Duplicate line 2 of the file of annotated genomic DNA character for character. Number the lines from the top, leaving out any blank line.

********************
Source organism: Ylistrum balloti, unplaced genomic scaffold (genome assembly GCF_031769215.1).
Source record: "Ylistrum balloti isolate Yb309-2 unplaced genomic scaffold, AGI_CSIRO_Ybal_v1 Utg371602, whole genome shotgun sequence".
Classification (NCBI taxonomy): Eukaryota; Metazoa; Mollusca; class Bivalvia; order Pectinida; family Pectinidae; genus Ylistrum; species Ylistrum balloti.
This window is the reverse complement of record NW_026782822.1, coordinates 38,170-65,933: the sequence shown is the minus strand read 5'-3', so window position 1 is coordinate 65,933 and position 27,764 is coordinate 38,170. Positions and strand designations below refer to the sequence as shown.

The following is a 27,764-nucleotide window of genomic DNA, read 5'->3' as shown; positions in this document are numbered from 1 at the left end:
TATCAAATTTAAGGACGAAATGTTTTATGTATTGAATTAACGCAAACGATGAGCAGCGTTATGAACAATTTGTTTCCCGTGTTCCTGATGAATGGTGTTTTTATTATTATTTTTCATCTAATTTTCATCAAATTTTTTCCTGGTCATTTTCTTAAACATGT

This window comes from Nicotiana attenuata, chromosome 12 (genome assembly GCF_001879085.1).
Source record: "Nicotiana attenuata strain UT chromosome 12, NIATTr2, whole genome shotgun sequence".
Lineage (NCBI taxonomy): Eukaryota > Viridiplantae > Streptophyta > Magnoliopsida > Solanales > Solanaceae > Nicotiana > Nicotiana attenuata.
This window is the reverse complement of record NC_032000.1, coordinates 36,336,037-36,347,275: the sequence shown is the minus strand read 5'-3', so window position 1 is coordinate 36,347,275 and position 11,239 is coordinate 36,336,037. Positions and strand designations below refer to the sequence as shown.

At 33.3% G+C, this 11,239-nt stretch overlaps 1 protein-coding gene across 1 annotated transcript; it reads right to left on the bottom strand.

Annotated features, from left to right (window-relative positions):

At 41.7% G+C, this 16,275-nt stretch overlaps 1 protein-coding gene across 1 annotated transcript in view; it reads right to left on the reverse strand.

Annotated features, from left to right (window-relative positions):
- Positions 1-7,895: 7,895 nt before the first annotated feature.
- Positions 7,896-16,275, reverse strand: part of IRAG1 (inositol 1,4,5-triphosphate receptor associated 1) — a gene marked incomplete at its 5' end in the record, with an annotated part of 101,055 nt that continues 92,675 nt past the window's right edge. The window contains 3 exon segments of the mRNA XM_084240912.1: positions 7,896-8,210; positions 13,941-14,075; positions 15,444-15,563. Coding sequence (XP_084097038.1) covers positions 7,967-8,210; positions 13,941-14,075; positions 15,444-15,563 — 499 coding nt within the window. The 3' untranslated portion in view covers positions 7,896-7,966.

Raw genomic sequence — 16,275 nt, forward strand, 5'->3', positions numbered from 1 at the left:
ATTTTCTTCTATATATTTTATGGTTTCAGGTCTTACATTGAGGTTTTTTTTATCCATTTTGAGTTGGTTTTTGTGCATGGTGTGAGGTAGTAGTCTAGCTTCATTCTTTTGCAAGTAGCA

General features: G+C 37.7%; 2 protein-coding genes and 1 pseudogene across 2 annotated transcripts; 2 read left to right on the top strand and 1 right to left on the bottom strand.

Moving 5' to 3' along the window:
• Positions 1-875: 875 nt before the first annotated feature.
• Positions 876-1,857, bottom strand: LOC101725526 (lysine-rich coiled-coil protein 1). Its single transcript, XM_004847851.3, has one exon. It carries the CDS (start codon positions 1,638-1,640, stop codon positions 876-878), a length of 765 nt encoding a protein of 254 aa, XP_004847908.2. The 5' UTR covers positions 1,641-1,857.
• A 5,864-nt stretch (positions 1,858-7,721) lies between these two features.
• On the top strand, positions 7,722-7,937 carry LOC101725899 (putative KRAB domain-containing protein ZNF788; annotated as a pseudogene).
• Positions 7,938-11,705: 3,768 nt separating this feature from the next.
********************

Source record: "Ylistrum balloti isolate Yb309-2 unplaced genomic scaffold, AGI_CSIRO_Ybal_v1 Utg371602, whole genome shotgun sequence".